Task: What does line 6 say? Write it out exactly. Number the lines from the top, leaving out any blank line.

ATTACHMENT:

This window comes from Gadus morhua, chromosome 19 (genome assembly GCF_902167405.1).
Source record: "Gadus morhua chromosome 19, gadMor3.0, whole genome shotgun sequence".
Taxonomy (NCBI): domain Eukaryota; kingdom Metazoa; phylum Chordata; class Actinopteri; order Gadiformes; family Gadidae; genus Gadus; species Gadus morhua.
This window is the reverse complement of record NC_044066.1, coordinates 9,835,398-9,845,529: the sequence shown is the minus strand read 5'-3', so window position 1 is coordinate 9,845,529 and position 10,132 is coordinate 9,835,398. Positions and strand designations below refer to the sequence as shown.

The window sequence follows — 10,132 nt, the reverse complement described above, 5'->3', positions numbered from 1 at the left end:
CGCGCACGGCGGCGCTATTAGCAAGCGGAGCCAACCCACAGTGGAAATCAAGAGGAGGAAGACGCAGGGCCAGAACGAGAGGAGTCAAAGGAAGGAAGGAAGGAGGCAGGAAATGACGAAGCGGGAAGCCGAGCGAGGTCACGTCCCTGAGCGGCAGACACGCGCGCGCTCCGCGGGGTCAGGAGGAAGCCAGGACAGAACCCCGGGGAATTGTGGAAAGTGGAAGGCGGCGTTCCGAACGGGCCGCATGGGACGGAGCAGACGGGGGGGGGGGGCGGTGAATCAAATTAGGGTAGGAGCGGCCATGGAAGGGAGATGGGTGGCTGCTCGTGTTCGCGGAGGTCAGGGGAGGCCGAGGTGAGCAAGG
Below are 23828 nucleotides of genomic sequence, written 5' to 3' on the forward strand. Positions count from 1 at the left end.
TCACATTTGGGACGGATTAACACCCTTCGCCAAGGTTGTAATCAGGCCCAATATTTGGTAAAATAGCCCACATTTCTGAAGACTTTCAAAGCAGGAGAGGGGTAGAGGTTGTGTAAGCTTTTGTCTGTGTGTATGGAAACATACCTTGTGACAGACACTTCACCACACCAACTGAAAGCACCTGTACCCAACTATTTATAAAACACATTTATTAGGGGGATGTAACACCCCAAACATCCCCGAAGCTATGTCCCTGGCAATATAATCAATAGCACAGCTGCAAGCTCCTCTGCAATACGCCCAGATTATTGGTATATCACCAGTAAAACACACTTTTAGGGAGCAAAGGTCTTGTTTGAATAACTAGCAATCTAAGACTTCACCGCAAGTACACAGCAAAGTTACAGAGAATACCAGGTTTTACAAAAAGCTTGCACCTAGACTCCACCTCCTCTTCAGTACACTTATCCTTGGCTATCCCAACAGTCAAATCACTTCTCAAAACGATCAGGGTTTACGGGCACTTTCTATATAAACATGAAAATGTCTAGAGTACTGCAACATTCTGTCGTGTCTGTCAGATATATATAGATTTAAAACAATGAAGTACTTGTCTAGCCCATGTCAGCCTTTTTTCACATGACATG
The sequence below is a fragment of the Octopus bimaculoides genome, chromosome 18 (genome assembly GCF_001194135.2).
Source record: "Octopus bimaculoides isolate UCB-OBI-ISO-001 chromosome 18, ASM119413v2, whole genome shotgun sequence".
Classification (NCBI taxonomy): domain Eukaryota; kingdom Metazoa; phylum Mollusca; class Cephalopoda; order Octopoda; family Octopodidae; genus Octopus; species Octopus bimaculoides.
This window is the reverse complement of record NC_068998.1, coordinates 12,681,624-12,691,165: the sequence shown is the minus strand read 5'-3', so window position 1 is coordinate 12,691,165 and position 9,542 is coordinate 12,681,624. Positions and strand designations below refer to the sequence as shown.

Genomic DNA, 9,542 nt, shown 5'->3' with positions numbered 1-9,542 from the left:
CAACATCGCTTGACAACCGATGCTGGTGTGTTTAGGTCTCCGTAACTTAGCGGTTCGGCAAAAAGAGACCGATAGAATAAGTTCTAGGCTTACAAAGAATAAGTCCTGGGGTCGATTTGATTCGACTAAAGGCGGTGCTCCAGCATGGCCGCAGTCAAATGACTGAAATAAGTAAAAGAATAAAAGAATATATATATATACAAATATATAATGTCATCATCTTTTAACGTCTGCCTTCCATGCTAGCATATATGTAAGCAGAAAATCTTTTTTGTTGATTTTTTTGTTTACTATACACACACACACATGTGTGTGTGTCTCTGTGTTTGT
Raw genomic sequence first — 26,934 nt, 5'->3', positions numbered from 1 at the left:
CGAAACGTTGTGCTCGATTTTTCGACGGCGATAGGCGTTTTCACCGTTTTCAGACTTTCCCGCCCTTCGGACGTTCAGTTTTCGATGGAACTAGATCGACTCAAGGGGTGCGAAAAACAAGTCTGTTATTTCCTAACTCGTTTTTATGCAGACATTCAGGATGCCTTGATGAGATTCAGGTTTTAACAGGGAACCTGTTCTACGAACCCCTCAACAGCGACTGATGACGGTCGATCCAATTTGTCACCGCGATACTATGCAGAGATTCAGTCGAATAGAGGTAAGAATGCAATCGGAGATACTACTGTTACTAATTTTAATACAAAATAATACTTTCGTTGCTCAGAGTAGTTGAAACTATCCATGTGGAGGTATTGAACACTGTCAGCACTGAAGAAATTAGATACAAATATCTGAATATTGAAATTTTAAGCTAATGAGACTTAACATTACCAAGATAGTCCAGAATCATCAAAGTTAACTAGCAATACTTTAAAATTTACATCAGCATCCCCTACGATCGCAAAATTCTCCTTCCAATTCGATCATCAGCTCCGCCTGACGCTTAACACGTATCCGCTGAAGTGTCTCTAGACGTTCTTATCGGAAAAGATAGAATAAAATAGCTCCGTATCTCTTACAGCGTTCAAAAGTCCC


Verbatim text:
CGCGCACGGCGGCGCTATTAGCAAGCGGAGCCAACCCACAGTGGAAATCAAGAGGAGGAAGACGCAGGGCCAGAACGAGAGGAGTCAAAGGAAGGAAGGAAGGAGGCAGGAAATGACGAAGCGGGAAGCCGAGCGAGGTCACGTCCCTGAGCGGCAGACACGCGCGCGCTCCGCGGGGTCAGGAGGAAGCCAGGACAGAACCCCGGGGAATTGTGGAAAGTGGAAGGCGGCGTTCCGAACGGGCCGCATGGGACGGAGCAGACGGGGGGGGGGGGCGGTGAATCAAATTAGGGTAGGAGCGGCCATGGAAGGGAGATGGGTGGCTGCTCGTGTTCGCGGAGGTCAGGGGAGGCCGAGGTGAGCAAGG